What is covariance? - Minitab
Covariance and Correlation are two mathematical concepts which are quite commonly used in business statistics. Both of these two determine. Covariance measures the linear relationship between two variables. The covariance is similar to the correlation between two variables, however, they differ in. The difference in terms of covariance and correlation, when looking at the of analogies and heuristics I suspect would obsfucate two relatively.
So, at first instead of completely ignoring the formula and speaking of it in some magical and heuristic types of analogies, lets just look at the formula and try to explain the individual components in small steps. The difference in terms of covariance and correlation, when looking at the formulas, should become clear.
Whereas speaking in terms of analogies and heuristics I suspect would obsfucate two relatively simple concepts and their differences in many situations.
What is covariance?
At this point, I might introduce a simple example, to put a face on the elements and operations so to speak. One would likely make these examples more specific e. One can then just take this process one operation at a time. Hence when an observation is further from the mean, this operation will be given a higher value. As gung points out in the comments, this is frequently called the cross product perhaps a useful example to bring back up if one were introducing basic matrix algebra for statistics.
Take note of what happens when multiplying, if two observations are both a large distance above the mean, the resulting observation will have an even larger positive value the same is true if both observations are a large distance below the mean, as multiplying two negatives equals a positive. Also note that if one observation is high above the mean and the other is well below the mean, the resulting value will be large in absolute terms and negative as a positive times a negative equals a negative number.
Finally note that when a value is very near the mean for either observation, multiplying the two values will result in a small number. Again we can just present this operation in a table. We can see all the seperate elements of what a covariance is, and how it is calculated come into play.
Now, the covariance in and of itself does not tell us much it can, but it is needless at this point to go into any interesting examples without resorting to magically, undefined references to the audience.
Let us understand the correlation matrix and covariance matrix
In a good case scenario, you won't really need to sell why we should care what the covariance is, in other circumstances, you may just have to hope your audience is captive and will take your word for it. But, continuing on to develop the difference between what the covariance is and what the correlation is, we can just refer back to the formula for correlation. Statistical Sampling and Regression: Convariance and Correlation Covariance and correlation describe how two variables are related.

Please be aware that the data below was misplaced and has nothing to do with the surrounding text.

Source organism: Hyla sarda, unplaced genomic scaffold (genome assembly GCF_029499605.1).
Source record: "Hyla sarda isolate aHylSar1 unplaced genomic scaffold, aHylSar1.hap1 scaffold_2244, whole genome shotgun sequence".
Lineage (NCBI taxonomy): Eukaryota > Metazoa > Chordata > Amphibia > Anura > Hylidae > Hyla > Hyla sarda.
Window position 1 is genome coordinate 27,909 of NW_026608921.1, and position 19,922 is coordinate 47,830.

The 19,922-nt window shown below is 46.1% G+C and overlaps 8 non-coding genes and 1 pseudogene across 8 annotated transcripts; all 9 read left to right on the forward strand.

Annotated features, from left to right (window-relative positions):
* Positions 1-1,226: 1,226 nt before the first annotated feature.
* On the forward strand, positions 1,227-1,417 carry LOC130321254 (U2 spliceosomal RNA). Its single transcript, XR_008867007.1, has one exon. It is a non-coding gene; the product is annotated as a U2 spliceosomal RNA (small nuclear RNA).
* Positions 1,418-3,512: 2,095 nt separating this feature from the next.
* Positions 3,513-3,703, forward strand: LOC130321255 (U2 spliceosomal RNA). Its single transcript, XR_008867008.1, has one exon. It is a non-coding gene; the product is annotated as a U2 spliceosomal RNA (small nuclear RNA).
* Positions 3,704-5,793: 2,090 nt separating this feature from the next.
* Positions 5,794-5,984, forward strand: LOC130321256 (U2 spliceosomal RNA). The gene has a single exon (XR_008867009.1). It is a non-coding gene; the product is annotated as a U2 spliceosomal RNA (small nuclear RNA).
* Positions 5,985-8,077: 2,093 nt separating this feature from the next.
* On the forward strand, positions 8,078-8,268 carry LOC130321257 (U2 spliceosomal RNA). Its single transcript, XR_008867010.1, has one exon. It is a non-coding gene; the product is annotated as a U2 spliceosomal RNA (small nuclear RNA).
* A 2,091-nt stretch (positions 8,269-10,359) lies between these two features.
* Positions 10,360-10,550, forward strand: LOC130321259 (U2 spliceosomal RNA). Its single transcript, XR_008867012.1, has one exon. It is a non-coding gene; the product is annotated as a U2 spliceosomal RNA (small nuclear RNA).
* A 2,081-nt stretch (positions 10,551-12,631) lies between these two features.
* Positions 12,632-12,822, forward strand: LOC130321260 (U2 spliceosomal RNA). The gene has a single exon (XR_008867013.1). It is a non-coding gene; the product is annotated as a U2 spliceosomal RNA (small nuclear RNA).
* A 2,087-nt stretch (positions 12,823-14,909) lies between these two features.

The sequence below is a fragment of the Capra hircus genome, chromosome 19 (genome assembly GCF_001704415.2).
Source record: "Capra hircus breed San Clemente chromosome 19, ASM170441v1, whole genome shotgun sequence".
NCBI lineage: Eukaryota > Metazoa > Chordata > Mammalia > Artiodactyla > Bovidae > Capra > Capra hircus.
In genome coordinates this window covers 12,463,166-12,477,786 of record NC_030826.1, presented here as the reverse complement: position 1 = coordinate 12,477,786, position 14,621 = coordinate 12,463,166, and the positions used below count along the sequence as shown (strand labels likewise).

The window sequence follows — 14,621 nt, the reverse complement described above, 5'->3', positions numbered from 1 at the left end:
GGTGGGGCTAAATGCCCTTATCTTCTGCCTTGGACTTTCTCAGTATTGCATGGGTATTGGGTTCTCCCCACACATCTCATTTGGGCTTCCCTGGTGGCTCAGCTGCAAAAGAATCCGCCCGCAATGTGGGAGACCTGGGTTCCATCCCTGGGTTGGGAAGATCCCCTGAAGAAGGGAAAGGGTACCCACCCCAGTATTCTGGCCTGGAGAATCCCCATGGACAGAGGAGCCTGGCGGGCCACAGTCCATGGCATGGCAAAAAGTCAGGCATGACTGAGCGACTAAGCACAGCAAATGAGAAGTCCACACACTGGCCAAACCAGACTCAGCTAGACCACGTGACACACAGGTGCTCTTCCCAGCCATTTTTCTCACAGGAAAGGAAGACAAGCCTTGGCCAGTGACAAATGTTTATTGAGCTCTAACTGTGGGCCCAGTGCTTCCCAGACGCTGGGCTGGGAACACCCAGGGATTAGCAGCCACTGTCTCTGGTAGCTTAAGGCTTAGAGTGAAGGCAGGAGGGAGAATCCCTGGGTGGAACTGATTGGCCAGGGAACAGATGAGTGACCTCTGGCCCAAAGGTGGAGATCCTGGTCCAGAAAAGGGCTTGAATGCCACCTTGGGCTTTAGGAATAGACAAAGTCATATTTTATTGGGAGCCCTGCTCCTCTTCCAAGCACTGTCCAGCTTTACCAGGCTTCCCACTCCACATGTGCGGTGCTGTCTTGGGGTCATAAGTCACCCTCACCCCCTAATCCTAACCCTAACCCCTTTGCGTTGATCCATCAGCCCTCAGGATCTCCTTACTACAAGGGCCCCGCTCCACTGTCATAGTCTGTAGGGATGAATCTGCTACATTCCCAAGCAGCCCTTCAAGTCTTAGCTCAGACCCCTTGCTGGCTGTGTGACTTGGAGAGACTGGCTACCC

Variables are positively related if they move in the same direction. Variables are inversely related if they move in opposite directions. Both covariance and correlation indicate whether variables are positively or inversely related.
Correlation also tells you the degree to which the variables tend to move together. You are probably already familiar with statements about covariance and correlation that appear in the news almost daily.
For example, you might hear that as economic growth increases, stock market returns tend to increase as well. These variables are said to be positively related because they move in the same direction. You may also hear that as world oil production increases, gasoline prices fall. These variables are said to be negatively, or inversely, related because they move in opposite directions.
The relationship between two variables can be illustrated in a graph.
Difference Between Covariance and Correlation
In the examples below, the graph on the left illustrates how the positive relationship between economic growth and market returns might appear.
The graph indicates that as economic growth increases, stock market returns also increase.
The graph on the right is an example of how the inverse relationship between oil production and gasoline prices might appear. It illustrates that as oil production increases, gas prices fall. To determine the actual relationships of these variables, you would use the formulas for covariance and correlation.
Covariance Covariance indicates how two variables are related. A positive covariance means the variables are positively related, while a negative covariance means the variables are inversely related. The formula for calculating covariance of sample data is shown below.
Before you compute the covariance, calculate the mean of x and y. The Summary Measures topic of the Discrete Probability Distributions section explains the mean formula in detail.
Now you can identify the variables for the covariance formula as follows. Since the covariance is positive, the variables are positively related—they move together in the same direction. Correlation Correlation is another way to determine how two variables are related. In addition to telling you whether variables are positively or inversely related, correlation also tells you the degree to which the variables tend to move together.
As stated above, covariance measures variables that have different units of measurement.
Using covariance, you could determine whether units were increasing or decreasing, but it was impossible to measure the degree to which the variables moved together because covariance does not use one standard unit of measurement.